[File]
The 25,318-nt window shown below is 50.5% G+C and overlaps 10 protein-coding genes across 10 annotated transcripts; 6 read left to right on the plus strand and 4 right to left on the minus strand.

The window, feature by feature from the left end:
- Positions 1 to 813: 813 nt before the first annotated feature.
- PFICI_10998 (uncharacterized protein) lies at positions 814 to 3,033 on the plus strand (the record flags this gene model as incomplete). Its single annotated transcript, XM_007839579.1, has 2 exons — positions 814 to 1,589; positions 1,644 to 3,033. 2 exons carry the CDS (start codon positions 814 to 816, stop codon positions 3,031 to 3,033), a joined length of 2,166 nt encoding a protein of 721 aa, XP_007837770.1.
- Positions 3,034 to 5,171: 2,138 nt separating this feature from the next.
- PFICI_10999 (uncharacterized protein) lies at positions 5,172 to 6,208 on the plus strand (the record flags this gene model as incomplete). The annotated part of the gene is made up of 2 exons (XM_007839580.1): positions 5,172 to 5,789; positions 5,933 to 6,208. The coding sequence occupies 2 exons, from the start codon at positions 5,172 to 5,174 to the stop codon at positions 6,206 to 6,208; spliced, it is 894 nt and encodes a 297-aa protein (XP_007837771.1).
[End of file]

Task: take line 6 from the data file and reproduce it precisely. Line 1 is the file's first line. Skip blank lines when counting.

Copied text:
- PFICI_10999 (uncharacterized protein) lies at positions 5,172 to 6,208 on the plus strand (the record flags this gene model as incomplete). The annotated part of the gene is made up of 2 exons (XM_007839580.1): positions 5,172 to 5,789; positions 5,933 to 6,208. The coding sequence occupies 2 exons, from the start codon at positions 5,172 to 5,174 to the stop codon at positions 6,206 to 6,208; spliced, it is 894 nt and encodes a 297-aa protein (XP_007837771.1).